BACH IN THE PYRENEES
FOR a short season from June 1st the small town of Prades in the foothills of the Pyrenees Orientales, which for many years has been the home " in exile " of the great Catalan 'cellist Pablo Casals, has
been the Mecca of musicians from all over the world. The interest was focused on two great masters—John' Sebastian Bach (the two- hundredth anniversary of whose death is being celebrated this year) and Pau Casals, one of the greatest instrumental executants of all time, and the first 'cellist to reveal to world-wide audiences the hidden beauties lurking in the six somewhat austere Suites for violoncello alone which Bach wrote at Cothen circa 1720. At the age of 73 Casals is still playing these Suites, and playing them as no other 'cellist (it is safe to say) has ever played them, or is ever likely to. I heard him open the Prades Festival with the first Suite in G the other day, and once again one marvelled at the old impeccable technique, the beauty of tone and phrasing, and above all, at the absolute mastery such playing reveals of an instrument which, between other knees, is so often made to sound churlish and ungracious.
But at Prades it was not only to Casals the 'cellist that we were invited to listen, but to Casals the Kapellmeister in charge of a mixed orchestra of pupils and friends drawn largely from the United States. The Festival was run by a distinguished American Executive Committee under the chairmanship of Mrs. Elizabeth Sprague Coolidge, and the soloists engaged included such celebrities as Szigeti, Serkin, Clara Haskil, Yvonne Lefebure and Isaac Stern. The presence of so many transatlantic visitors invested the little town of Prades with an unwonted air of cosmopolitan sophistication. The Grand Hotel, which is not as grand as all that, and the café opposite in the stuffy little main street resounded from morning to night with a rich selection of accents (including that particular brand which Professor Dent cnce described as " fluent refugee ").
The day started with rehearsals held in the girls' school just up the hill outside the villa. where the " master " in his fawn pull- over conducted his admiring orchestra from 9 to 1, while down below the magnificent recording van, built specially for the occasion by E.M.I. and supervised by a team of distinguished technicians, including Mr. Lawrance Collingwood, recorded no less assiduously almost every item in the Festival programme. This, by the way, was a fairly comprehensive one, including all six Brandenburgs, the six solo 'cello Suites, two piano Concertos, three Cantatas, the violin Concertos, the " Musikalische Opfer," many of the major keyboard works, and the violin and gamba Sonatas. All the concerts, both orchestral and chamber, took place in the church, with the attendant disadvantages of unsatisfactory acoustics and uncomfortable seating, not to mention the incongruous effect pro- duced by hearing Bach's music performed in a decor embodying all the most flamboyant features of the religious imagery commonly met with in provincial Spanish churches.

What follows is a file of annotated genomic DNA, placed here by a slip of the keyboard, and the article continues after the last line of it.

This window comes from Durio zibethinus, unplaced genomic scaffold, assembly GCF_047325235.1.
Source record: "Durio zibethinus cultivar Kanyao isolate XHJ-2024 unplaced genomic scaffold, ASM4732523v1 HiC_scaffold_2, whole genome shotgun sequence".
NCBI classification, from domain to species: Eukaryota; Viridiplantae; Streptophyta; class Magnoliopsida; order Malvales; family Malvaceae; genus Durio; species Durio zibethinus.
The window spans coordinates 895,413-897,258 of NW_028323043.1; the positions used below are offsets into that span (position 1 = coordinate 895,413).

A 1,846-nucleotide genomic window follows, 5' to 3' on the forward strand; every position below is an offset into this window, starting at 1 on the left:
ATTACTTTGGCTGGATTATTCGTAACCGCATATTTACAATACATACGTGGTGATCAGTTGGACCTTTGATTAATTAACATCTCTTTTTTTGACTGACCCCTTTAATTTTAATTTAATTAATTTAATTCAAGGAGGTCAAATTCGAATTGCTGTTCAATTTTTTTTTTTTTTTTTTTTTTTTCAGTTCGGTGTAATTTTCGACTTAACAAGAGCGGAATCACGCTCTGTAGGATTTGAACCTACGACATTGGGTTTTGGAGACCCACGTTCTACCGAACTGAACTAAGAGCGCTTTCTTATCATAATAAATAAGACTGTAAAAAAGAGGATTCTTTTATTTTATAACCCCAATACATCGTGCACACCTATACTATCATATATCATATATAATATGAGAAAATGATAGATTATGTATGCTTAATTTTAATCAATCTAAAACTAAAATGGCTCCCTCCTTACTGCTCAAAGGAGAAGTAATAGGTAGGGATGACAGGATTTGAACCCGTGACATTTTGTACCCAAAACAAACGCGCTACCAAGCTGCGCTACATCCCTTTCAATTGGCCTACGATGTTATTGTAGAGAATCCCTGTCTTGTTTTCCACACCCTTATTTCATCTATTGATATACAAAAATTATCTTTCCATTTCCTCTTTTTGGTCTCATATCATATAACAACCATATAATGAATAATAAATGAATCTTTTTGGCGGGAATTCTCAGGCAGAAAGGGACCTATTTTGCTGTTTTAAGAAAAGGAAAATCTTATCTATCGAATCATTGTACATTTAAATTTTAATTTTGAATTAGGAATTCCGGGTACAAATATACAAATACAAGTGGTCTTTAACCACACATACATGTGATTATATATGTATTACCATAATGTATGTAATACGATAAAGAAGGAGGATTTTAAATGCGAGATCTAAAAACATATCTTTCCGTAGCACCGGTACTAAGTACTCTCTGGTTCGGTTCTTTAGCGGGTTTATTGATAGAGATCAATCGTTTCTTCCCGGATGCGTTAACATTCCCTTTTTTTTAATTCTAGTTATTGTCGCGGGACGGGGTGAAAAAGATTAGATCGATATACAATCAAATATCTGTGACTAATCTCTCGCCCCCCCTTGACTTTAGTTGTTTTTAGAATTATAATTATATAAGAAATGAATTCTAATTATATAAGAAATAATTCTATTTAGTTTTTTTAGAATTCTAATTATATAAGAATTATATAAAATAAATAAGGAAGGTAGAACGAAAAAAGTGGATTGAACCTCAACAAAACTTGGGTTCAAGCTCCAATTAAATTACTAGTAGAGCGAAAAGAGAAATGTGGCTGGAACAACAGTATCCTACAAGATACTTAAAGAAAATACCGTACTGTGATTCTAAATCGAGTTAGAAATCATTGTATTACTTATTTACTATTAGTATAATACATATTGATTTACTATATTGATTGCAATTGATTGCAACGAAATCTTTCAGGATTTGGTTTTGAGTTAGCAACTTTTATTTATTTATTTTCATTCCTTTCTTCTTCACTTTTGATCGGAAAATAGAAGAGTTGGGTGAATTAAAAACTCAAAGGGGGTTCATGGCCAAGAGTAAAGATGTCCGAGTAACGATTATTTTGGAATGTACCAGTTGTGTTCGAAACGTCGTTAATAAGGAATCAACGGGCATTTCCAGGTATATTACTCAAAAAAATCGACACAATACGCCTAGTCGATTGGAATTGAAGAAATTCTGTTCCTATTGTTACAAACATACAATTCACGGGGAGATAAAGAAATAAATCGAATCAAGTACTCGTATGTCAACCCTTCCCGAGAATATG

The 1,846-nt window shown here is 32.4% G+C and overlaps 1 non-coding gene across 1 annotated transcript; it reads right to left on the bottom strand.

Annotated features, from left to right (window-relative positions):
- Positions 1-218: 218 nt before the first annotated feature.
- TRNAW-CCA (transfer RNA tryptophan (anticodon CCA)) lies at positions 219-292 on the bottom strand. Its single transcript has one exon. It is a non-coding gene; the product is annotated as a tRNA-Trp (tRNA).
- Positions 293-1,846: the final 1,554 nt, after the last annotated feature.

The proceedings were opened on June 2nd by a long and impassioned discourse by a high dignitary of the Church extolling the eminence of Pablo Casals. The entire audience even rose to its feet every time the Master entered either to play or to conduct ; photographers -flashed their lamps unchecked and unrebuked while the music was going on ; in the pulpit an artist sat making sketches of the scene.
As regards the actual performances it is well known that Casals has long held the view that Bach should be treated as a " Romantic," and that his music is full of an almost Latin warmth and humanity which the German tradition'of interpretation has tended to obscure ; and some of his interpretations, when conducting, were unconven- tional enough to delight or to shock according to tastes. Never- theless, although the proceedings were marred by certain breaches of good taste and invested with an air of theatricality and excessive adulation that might well have been avoided, no one will grudge the Maitre Pau Casals the additional crown of glory which this apotheosis will have brought him in a Festival linking his name with